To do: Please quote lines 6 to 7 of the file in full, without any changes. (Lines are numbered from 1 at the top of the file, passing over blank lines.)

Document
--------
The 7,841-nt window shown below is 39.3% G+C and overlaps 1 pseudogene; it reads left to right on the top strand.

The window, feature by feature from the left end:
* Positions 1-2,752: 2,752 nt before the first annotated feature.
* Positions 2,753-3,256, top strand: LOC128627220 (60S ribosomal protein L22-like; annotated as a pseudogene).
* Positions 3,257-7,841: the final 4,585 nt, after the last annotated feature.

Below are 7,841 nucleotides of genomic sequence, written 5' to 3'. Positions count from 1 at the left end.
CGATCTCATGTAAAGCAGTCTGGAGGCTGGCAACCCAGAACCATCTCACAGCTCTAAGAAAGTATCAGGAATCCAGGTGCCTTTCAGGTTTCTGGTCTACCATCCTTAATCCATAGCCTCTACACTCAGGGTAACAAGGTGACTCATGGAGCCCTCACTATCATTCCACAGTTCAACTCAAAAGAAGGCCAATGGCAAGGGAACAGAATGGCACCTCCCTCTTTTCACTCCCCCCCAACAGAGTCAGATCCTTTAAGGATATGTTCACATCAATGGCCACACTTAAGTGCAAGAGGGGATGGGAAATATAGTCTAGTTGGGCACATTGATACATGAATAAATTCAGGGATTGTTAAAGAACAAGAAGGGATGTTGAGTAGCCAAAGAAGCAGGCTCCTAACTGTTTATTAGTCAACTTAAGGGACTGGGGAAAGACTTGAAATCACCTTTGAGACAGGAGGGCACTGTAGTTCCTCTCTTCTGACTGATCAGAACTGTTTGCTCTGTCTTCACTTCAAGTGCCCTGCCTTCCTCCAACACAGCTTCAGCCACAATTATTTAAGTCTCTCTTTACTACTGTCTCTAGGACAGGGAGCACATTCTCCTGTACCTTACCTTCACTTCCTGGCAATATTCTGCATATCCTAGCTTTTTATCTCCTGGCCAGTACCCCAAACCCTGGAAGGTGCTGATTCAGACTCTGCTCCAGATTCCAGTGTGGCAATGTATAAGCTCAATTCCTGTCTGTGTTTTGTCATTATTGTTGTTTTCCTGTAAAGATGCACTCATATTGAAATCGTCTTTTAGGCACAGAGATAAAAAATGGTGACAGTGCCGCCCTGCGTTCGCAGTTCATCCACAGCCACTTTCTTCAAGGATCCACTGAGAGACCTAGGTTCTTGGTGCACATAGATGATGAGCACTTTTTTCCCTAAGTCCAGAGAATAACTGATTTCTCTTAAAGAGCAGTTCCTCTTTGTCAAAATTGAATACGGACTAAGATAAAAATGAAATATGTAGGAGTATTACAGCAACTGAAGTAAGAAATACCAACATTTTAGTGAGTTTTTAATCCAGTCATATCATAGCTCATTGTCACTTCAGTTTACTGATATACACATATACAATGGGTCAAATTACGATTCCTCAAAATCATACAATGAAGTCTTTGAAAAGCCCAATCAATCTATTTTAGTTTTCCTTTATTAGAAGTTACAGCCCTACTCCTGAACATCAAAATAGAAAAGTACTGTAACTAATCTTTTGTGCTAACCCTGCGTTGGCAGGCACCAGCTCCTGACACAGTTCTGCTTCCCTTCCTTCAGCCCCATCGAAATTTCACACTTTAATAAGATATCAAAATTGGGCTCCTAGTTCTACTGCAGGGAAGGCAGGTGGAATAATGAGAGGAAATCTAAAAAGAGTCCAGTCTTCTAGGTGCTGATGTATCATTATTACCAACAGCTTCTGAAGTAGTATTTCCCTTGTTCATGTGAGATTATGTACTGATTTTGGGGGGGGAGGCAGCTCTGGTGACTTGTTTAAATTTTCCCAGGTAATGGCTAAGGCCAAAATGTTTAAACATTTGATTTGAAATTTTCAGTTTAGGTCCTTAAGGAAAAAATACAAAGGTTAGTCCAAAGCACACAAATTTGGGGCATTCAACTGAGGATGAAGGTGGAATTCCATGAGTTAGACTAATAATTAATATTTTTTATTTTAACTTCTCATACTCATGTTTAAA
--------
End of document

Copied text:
Below are 7,841 nucleotides of genomic sequence, written 5' to 3'. Positions count from 1 at the left end.
CGATCTCATGTAAAGCAGTCTGGAGGCTGGCAACCCAGAACCATCTCACAGCTCTAAGAAAGTATCAGGAATCCAGGTGCCTTTCAGGTTTCTGGTCTACCATCCTTAATCCATAGCCTCTACACTCAGGGTAACAAGGTGACTCATGGAGCCCTCACTATCATTCCACAGTTCAACTCAAAAGAAGGCCAATGGCAAGGGAACAGAATGGCACCTCCCTCTTTTCACTCCCCCCCAACAGAGTCAGATCCTTTAAGGATATGTTCACATCAATGGCCACACTTAAGTGCAAGAGGGGATGGGAAATATAGTCTAGTTGGGCACATTGATACATGAATAAATTCAGGGATTGTTAAAGAACAAGAAGGGATGTTGAGTAGCCAAAGAAGCAGGCTCCTAACTGTTTATTAGTCAACTTAAGGGACTGGGGAAAGACTTGAAATCACCTTTGAGACAGGAGGGCACTGTAGTTCCTCTCTTCTGACTGATCAGAACTGTTTGCTCTGTCTTCACTTCAAGTGCCCTGCCTTCCTCCAACACAGCTTCAGCCACAATTATTTAAGTCTCTCTTTACTACTGTCTCTAGGACAGGGAGCACATTCTCCTGTACCTTACCTTCACTTCCTGGCAATATTCTGCATATCCTAGCTTTTTATCTCCTGGCCAGTACCCCAAACCCTGGAAGGTGCTGATTCAGACTCTGCTCCAGATTCCAGTGTGGCAATGTATAAGCTCAATTCCTGTCTGTGTTTTGTCATTATTGTTGTTTTCCTGTAAAGATGCACTCATATTGAAATCGTCTTTTAGGCACAGAGATAAAAAATGGTGACAGTGCCGCCCTGCGTTCGCAGTTCATCCACAGCCACTTTCTTCAAGGATCCACTGAGAGACCTAGGTTCTTGGTGCACATAGATGATGAGCACTTTTTTCCCTAAGTCCAGAGAATAACTGATTTCTCTTAAAGAGCAGTTCCTCTTTGTCAAAATTGAATACGGACTAAGATAAAAATGAAATATGTAGGAGTATTACAGCAACTGAAGTAAGAAATACCAACATTTTAGTGAGTTTTTAATCCAGTCATATCATAGCTCATTGTCACTTCAGTTTACTGATATACACATATACAATGGGTCAAATTACGATTCCTCAAAATCATACAATGAAGTCTTTGAAAAGCCCAATCAATCTATTTTAGTTTTCCTTTATTAGAAGTTACAGCCCTACTCCTGAACATCAAAATAGAAAAGTACTGTAACTAATCTTTTGTGCTAACCCTGCGTTGGCAGGCACCAGCTCCTGACACAGTTCTGCTTCCCTTCCTTCAGCCCCATCGAAATTTCACACTTTAATAAGATATCAAAATTGGGCTCCTAGTTCTACTGCAGGGAAGGCAGGTGGAATAATGAGAGGAAATCTAAAAAGAGTCCAGTCTTCTAGGTGCTGATGTATCATTATTACCAACAGCTTCTGAAGTAGTATTTCCCTTGTTCATGTGAGATTATGTACTGATTTTGGGGGGGGAGGCAGCTCTGGTGACTTGTTTAAATTTTCCCAGGTAATGGCTAAGGCCAAAATGTTTAAACATTTGATTTGAAATTTTCAGTTTAGGTCCTTAAGGAAAAAATACAAAGGTTAGTCCAAAGCACACAAATTTGGGGCATTCAACTGAGGATGAAGGTGGAATTCCATGAGTTAGACTAATAATTAATATTTTTTATTTTAACTTCTCATACTCATGTTTAAA